The roster moves were good news for most Dodgers fans. They never warmed to Podsednik after his trade from the Royals in late July, while they embraced Gibbons for his power and underdog story.

Gibbons' exile from baseball resulted from the combination of getting named in the Mitchell Report and coming off a poor, injury-filled year. He played in the independent Atlantic Leagues in 2009 and then winter ball to earn a minor league job from the Dodgers.

He tore up the Class AAA Pacific Coast League but didn't get called up to the majors until mid-August, when manager Joe Torre finally agreed to release unproductive Garret Anderson.

In the last six weeks, Gibbons hit .280/.313/.507 with five home runs and 17 RBI.

Gibbons potentially could be the starter in left field, but with the offseason just under way, there's way too much time to forecast that. The Dodgers could look for a proven major-leaguer at that position, or they could try to mix and match with Gibbons, Xavier Paul, Trent Oeltjen and Russ Mitchell until top power prospect Jerry Sands is ready for the majors.

Podsednik, 34, hit .262 with a home run and seven RBI in 39 games after getting acquired for catcher Lucas May and pitcher Jesus Pimentel. Overall, he batted .297 with 35 steals, 63 runs and 51 RBI. He missed the last three weeks of the season with plantar fasciitis of his left foot, which did not require surgery.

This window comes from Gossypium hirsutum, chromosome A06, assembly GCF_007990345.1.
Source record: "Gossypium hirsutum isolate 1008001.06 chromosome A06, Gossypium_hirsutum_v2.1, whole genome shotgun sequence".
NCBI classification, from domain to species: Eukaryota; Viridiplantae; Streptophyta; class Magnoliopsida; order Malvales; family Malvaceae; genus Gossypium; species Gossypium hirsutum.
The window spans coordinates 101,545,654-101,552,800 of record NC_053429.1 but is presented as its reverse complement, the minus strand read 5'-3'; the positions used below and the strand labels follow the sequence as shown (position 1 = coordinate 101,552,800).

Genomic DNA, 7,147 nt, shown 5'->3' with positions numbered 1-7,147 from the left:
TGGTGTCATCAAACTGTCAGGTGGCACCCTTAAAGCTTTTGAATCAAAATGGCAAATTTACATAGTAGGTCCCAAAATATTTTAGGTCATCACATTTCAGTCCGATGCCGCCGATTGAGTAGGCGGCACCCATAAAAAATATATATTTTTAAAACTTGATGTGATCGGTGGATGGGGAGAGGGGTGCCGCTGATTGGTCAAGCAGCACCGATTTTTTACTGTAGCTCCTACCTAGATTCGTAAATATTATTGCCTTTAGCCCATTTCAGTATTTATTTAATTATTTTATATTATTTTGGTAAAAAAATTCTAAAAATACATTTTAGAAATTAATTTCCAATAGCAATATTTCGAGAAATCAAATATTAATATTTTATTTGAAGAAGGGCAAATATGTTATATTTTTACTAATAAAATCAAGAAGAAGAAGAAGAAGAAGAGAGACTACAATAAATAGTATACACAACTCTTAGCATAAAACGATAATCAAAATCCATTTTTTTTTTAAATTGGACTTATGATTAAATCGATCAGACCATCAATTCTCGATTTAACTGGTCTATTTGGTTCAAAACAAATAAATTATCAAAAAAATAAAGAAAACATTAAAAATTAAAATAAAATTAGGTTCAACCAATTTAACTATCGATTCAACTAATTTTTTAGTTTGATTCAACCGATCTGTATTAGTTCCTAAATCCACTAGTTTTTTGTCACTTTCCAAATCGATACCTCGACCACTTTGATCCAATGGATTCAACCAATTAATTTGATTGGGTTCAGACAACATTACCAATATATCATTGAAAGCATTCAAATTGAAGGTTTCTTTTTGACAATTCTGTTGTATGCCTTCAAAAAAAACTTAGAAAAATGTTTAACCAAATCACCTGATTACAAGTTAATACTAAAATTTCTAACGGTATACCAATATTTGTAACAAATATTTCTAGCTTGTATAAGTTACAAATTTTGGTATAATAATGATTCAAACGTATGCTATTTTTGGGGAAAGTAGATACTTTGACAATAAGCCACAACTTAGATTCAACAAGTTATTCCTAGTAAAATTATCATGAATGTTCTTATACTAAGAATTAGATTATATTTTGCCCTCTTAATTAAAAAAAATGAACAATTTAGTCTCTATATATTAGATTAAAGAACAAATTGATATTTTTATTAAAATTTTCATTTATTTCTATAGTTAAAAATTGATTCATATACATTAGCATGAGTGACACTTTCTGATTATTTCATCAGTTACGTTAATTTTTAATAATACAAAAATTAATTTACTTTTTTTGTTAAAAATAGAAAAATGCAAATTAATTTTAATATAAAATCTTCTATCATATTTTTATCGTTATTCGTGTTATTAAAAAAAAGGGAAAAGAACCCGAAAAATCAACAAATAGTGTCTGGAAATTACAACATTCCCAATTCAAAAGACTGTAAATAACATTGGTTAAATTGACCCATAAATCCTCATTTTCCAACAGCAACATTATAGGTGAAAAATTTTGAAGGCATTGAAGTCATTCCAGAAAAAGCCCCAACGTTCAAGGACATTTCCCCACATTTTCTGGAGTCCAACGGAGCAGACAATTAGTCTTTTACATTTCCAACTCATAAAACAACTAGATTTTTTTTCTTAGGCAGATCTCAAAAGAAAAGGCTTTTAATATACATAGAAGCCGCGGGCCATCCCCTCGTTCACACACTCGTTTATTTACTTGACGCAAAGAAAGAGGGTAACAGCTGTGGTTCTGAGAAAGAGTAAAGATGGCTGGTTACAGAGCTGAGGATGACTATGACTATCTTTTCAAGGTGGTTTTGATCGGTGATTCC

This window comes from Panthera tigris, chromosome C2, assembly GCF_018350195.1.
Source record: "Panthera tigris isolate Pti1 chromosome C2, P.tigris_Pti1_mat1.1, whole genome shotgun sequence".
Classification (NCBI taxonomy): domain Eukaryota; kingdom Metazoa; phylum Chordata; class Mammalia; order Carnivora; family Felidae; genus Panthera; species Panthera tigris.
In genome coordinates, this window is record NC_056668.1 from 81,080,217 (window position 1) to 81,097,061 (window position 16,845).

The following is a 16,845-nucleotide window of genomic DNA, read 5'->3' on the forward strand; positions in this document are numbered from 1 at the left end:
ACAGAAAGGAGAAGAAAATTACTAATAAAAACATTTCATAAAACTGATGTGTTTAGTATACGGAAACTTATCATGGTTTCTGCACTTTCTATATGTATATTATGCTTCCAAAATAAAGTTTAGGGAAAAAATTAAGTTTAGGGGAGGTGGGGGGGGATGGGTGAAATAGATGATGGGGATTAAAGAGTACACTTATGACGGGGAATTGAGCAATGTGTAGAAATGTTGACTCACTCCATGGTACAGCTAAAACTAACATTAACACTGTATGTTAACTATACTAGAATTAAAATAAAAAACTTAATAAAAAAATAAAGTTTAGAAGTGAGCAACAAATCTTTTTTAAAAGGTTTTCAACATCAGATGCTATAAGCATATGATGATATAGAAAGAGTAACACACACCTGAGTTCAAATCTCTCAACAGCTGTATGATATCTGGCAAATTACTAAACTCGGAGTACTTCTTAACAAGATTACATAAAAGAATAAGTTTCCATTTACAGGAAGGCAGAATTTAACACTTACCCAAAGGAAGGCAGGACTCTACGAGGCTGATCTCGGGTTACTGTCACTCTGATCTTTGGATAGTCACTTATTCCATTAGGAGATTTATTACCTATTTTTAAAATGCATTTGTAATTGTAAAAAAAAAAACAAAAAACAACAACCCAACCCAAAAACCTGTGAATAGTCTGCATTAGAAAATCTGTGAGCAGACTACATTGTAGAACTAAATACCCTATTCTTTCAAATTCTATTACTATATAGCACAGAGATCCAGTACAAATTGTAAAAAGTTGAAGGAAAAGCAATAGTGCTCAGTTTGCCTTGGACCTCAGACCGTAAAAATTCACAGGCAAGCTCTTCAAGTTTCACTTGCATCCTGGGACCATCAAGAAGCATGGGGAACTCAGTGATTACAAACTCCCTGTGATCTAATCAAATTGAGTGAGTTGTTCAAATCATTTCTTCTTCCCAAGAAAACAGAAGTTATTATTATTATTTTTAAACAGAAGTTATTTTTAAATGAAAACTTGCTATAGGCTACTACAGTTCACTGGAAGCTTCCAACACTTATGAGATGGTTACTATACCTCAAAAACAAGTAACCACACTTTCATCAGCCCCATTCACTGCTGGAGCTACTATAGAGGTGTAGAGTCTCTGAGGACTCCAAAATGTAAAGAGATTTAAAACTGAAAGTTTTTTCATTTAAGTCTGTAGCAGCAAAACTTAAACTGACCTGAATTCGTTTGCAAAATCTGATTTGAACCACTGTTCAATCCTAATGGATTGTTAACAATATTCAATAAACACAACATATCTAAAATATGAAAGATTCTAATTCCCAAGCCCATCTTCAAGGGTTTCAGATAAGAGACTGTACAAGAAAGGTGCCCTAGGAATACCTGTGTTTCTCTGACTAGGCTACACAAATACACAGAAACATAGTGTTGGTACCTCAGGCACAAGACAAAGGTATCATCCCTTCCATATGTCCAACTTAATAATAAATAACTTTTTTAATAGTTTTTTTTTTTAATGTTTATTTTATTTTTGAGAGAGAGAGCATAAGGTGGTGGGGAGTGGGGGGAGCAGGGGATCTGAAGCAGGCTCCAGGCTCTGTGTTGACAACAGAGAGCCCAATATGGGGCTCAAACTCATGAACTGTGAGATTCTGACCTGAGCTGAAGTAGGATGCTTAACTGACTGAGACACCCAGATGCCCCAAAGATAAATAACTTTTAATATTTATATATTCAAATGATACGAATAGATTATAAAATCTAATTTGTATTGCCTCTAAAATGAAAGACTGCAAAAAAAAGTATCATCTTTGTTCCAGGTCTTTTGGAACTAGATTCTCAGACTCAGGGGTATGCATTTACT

Obviously, the Dodgers weren't worried about the injury, and neither was Podsednik since he became a free agent. Podsednik still wants to be an everyday player, and he knew that wasn't guaranteed with the Dodgers, who need more power from left field because they get so little power from their infielders.

--INF Dee Gordon was off to a torrid start in winter ball. The son of former pitcher Tom "Flash" Gordon went 18-for-38 (.474) with two doubles and a triple to begin his time with the Gigantes de Carolina in Puerto Rico. Since Gordon finished last year at Class AA (and skipped high Class A ball), he's probably a year away from the majors.

--OF Trayvon Robinson, 23, is still a year away from the majors, but the late bloomer continues to impress the organization. Playing for new manager Don Mattingly in the Arizona Fall League, Robinson's slash line was .263/.400/.368 after 16 games. Robinson is working on taking more pitches, evidenced by 17 strikeouts and 12 walks in 69 plate appearances.